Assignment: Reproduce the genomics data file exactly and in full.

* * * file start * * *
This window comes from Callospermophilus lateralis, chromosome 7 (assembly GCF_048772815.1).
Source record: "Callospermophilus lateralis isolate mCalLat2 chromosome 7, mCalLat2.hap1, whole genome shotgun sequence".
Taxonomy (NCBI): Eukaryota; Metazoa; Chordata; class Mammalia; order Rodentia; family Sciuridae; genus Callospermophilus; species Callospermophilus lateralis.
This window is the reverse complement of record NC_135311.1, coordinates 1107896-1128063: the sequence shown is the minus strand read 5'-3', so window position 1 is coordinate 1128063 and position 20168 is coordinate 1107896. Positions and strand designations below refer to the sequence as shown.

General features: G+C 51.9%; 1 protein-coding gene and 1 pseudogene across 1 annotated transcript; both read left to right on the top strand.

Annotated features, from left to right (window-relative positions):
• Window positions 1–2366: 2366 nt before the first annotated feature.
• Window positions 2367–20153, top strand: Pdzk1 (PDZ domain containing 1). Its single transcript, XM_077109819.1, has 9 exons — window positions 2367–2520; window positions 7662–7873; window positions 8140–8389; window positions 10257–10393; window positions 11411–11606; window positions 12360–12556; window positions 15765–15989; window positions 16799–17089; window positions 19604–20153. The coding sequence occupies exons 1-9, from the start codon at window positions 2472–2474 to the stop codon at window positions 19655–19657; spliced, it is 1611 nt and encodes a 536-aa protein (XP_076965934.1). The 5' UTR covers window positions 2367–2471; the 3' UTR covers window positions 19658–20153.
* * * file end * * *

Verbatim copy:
This window comes from Callospermophilus lateralis, chromosome 7 (assembly GCF_048772815.1).
Source record: "Callospermophilus lateralis isolate mCalLat2 chromosome 7, mCalLat2.hap1, whole genome shotgun sequence".
Taxonomy (NCBI): Eukaryota; Metazoa; Chordata; class Mammalia; order Rodentia; family Sciuridae; genus Callospermophilus; species Callospermophilus lateralis.
This window is the reverse complement of record NC_135311.1, coordinates 1107896-1128063: the sequence shown is the minus strand read 5'-3', so window position 1 is coordinate 1128063 and position 20168 is coordinate 1107896. Positions and strand designations below refer to the sequence as shown.

General features: G+C 51.9%; 1 protein-coding gene and 1 pseudogene across 1 annotated transcript; both read left to right on the top strand.

Annotated features, from left to right (window-relative positions):
• Window positions 1–2366: 2366 nt before the first annotated feature.
• Window positions 2367–20153, top strand: Pdzk1 (PDZ domain containing 1). Its single transcript, XM_077109819.1, has 9 exons — window positions 2367–2520; window positions 7662–7873; window positions 8140–8389; window positions 10257–10393; window positions 11411–11606; window positions 12360–12556; window positions 15765–15989; window positions 16799–17089; window positions 19604–20153. The coding sequence occupies exons 1-9, from the start codon at window positions 2472–2474 to the stop codon at window positions 19655–19657; spliced, it is 1611 nt and encodes a 536-aa protein (XP_076965934.1). The 5' UTR covers window positions 2367–2471; the 3' UTR covers window positions 19658–20153.